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Took a good look at these... yup. Polystyrene.

Since they're supposed to diffuse sound by reflecting it rather than absorb sound, I feel like the material used only needs to have a fairly smooth and rigid surface, and polystyrene fits that bill pretty nicely. What I would worry about is mounting them, as it often tends to crumble when lower density material is used (as these appear to be). Also, they don't look like they're coated in any way... that could have pretty serious consequences cosmetically. Painting can be done, but you have to take care to avoid coatings that have any kind of base that will break the polystyrene down. Anything water-based should be fine, but aerosols could present problems.

The thing I'd be really concerned about is damage during shipping... but we'd finally get the answer to the age-old question: What do they back styrofoam in?
 

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If it's EPS, it can work down to the point where the material is not dense enough to deal with the frequency. If it's open stryrofoam, I'd stay away.
 

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It's hard to say from the picture but the structure looks like it's not solid but expanded i.e styrofoam like. I'm actually thinking to order one piece just for kicks. If nothing else it can be used as a base for molding.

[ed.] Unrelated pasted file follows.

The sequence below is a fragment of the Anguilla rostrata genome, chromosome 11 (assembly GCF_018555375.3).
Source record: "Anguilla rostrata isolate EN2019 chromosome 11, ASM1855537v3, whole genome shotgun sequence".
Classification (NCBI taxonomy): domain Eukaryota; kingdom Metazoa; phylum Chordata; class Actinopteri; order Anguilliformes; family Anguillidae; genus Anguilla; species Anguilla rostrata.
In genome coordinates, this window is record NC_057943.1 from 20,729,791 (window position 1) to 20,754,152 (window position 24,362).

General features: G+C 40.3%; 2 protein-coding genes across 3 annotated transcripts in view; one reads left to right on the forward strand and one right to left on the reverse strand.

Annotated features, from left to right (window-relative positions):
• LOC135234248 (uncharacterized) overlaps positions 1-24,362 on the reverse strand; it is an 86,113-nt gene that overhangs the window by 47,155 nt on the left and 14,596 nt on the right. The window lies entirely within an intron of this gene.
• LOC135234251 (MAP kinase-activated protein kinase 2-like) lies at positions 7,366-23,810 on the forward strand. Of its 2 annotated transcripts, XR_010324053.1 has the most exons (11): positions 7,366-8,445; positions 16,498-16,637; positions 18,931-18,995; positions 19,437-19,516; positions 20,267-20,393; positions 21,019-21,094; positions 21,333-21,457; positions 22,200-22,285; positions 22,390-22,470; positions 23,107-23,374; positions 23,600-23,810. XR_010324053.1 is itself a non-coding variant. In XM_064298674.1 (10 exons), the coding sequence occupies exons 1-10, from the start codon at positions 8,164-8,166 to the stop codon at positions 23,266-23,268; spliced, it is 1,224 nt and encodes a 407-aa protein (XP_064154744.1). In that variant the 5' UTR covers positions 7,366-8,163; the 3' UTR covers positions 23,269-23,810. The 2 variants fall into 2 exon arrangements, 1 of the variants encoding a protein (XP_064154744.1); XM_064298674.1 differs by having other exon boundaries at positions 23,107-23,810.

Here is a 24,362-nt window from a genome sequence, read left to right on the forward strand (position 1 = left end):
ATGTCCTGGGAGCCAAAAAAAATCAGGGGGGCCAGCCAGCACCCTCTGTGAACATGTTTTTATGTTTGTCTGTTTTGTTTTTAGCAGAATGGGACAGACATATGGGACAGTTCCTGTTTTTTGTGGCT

That's pretty much what I was thinking... at $40 and free shipping, it's a cheap experiment.
 

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That's a Leanfractal design.

Tim Perry <[email protected]>
To
Quenten
Sep 23 at 9:03 AM

Hi Quenten
Everyone seems to love fractal diffusers, but to most of us they look ridiculously hard to build. I've tried to break it down for you with this modular fractal stepped diffuser.
I'd like to introduce you to my favorite diffuser design: the Leanfracal. You may have seen it featured on the Arqen.com homepage, or read about it in my diffuser design thesis (where it's known as A1-Frac).
Click "Display Images" to see me (señor Leanfractal).
The Leanfractal is my personal favorite because you can mount it using the same profiled modulations that are given for the Leanfuser. Mounted this way it can perform better than my other fractal diffuser design, the Stepfractal (B2-Frac).
The Leanfractal is also simpler to build! It's a straightforward extension to the Leanfuser. In fact, you can build an array of Leanfuser panels first, then upgrade them later to Leanfractal panels.
The very one I'm getting ready to build. I'll be using a combination of plywood & lumber. The guy that designed them offers his plans to everyone for free as long as you don't sell them commercialy. Those dispersion fields look exactly like the ones posted on his website. I'll link it over to him and ask his advice on how he thinks it will preform. He doesn't recommend altering the # of panels, he claims it has to built exactly that way to produce the desired effect.

Here's the link to his website. Some excellent reading.

http://arqen.com/?awt_l=4u1Q5&awt_m=3xjwHvf_OYOvzB9&utm_source=diffusersdiy-list&utm_medium=email&utm_campaign=DiffusersDIY-followup&omhide=true
 
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